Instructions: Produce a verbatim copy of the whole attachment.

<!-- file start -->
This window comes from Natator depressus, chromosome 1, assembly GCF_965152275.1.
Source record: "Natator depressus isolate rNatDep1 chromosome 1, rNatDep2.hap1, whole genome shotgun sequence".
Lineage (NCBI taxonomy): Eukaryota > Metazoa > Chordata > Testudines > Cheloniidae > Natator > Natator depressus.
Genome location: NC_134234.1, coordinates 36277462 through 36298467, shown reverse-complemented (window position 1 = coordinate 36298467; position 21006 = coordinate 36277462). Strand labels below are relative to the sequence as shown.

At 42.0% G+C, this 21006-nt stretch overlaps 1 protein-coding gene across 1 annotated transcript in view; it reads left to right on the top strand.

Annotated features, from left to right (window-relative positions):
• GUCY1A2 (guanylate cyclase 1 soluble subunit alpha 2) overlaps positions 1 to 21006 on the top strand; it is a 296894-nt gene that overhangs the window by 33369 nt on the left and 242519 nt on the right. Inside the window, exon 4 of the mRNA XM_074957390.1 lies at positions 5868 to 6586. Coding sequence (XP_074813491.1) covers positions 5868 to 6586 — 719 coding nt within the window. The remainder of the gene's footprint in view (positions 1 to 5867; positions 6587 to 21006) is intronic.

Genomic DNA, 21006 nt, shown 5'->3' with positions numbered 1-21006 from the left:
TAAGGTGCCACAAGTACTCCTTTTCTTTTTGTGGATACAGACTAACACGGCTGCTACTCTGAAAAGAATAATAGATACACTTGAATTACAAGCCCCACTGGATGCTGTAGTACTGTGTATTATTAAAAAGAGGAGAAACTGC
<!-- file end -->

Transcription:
This window comes from Natator depressus, chromosome 1, assembly GCF_965152275.1.
Source record: "Natator depressus isolate rNatDep1 chromosome 1, rNatDep2.hap1, whole genome shotgun sequence".
Lineage (NCBI taxonomy): Eukaryota > Metazoa > Chordata > Testudines > Cheloniidae > Natator > Natator depressus.
Genome location: NC_134234.1, coordinates 36277462 through 36298467, shown reverse-complemented (window position 1 = coordinate 36298467; position 21006 = coordinate 36277462). Strand labels below are relative to the sequence as shown.

At 42.0% G+C, this 21006-nt stretch overlaps 1 protein-coding gene across 1 annotated transcript in view; it reads left to right on the top strand.

Annotated features, from left to right (window-relative positions):
• GUCY1A2 (guanylate cyclase 1 soluble subunit alpha 2) overlaps positions 1 to 21006 on the top strand; it is a 296894-nt gene that overhangs the window by 33369 nt on the left and 242519 nt on the right. Inside the window, exon 4 of the mRNA XM_074957390.1 lies at positions 5868 to 6586. Coding sequence (XP_074813491.1) covers positions 5868 to 6586 — 719 coding nt within the window. The remainder of the gene's footprint in view (positions 1 to 5867; positions 6587 to 21006) is intronic.

Genomic DNA, 21006 nt, shown 5'->3' with positions numbered 1-21006 from the left:
TAAGGTGCCACAAGTACTCCTTTTCTTTTTGTGGATACAGACTAACACGGCTGCTACTCTGAAAAGAATAATAGATACACTTGAATTACAAGCCCCACTGGATGCTGTAGTACTGTGTATTATTAAAAAGAGGAGAAACTGC